Gut uropathogen abundance is a risk factor for development of bacteriuria and urinary tract infection

Matthew Magruder, Adam N. Sholi, Catherine Gong, Lisa Zhang, Emmanuel Edusei, Jennifer Huang, Shady Albakry, Michael J. Satlin, Lars F. Westblade, Carl Crawford, Darshana M. Dadhania, Michelle Lubetzky, Ying Taur, Eric Littman, Lilan Ling, Philip Burnham, Iwijn De Vlaminck, Eric Pamer, Manikkam Suthanthiran, John Richard Lee

Research output: Contribution to journalArticle

1 Citation (Scopus)

Abstract

The origin of most bacterial infections in the urinary tract is often presumed to be the gut. Herein, we investigate the relationship between the gut microbiota and future development of bacteriuria and urinary tract infection (UTI). We perform gut microbial profiling using 16S rRNA gene deep sequencing on 510 fecal specimens from 168 kidney transplant recipients and metagenomic sequencing on a subset of fecal specimens and urine supernatant specimens. We report that a 1% relative gut abundance of Escherichia is an independent risk factor for Escherichia bacteriuria and UTI and a 1% relative gut abundance of Enterococcus is an independent risk factor for Enterococcus bacteriuria. Strain analysis establishes a close strain level alignment between species found in the gut and in the urine in the same subjects. Our results support a gut microbiota–UTI axis, suggesting that modulating the gut microbiota may be a potential novel strategy to prevent UTIs.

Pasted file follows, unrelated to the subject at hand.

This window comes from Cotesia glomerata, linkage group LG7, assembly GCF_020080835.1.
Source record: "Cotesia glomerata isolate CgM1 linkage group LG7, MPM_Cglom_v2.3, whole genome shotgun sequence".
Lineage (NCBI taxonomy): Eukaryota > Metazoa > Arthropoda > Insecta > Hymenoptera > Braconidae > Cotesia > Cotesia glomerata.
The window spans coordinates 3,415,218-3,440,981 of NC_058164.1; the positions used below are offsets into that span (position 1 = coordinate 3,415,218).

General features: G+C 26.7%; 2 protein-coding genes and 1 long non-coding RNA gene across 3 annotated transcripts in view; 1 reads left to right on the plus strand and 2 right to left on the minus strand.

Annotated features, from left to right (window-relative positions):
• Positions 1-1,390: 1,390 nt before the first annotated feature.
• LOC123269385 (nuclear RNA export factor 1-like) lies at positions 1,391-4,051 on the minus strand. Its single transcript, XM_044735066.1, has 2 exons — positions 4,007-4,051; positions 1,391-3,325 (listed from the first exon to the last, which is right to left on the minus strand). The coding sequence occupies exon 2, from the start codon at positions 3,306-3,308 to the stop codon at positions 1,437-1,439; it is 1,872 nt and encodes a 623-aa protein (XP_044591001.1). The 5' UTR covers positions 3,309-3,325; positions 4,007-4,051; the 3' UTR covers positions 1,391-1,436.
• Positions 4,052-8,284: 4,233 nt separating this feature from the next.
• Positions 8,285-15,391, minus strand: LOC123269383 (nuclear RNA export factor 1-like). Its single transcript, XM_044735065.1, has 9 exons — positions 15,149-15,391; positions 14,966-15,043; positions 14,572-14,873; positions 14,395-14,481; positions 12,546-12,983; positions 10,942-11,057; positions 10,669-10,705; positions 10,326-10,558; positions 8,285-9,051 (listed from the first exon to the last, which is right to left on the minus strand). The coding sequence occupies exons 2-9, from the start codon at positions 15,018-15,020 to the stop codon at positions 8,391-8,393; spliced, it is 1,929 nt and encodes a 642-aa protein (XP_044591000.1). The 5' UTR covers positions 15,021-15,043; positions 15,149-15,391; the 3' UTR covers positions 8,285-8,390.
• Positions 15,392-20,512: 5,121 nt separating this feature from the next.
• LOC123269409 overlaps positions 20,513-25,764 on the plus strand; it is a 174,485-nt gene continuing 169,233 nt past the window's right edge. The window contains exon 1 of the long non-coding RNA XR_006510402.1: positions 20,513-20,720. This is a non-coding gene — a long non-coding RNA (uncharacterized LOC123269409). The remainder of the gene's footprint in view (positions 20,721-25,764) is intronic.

Original languageEnglish
Article number5521
JournalNature communications
Volume10
Issue number1
DOIs
Publication statusPublished - 1 Dec 2019

    Fingerprint

ASJC Scopus subject areas

  • Chemistry(all)
  • Biochemistry, Genetics and Molecular Biology(all)
  • Physics and Astronomy(all)

Cite this

Magruder, M., Sholi, A. N., Gong, C., Zhang, L., Edusei, E., Huang, J., Albakry, S., Satlin, M. J., Westblade, L. F., Crawford, C., Dadhania, D. M., Lubetzky, M., Taur, Y., Littman, E., Ling, L., Burnham, P., De Vlaminck, I., Pamer, E., Suthanthiran, M., & Lee, J. R. (2019). Gut uropathogen abundance is a risk factor for development of bacteriuria and urinary tract infection. Nature communications, 10(1), [5521]. https://doi.org/10.1038/s41467-019-13467-w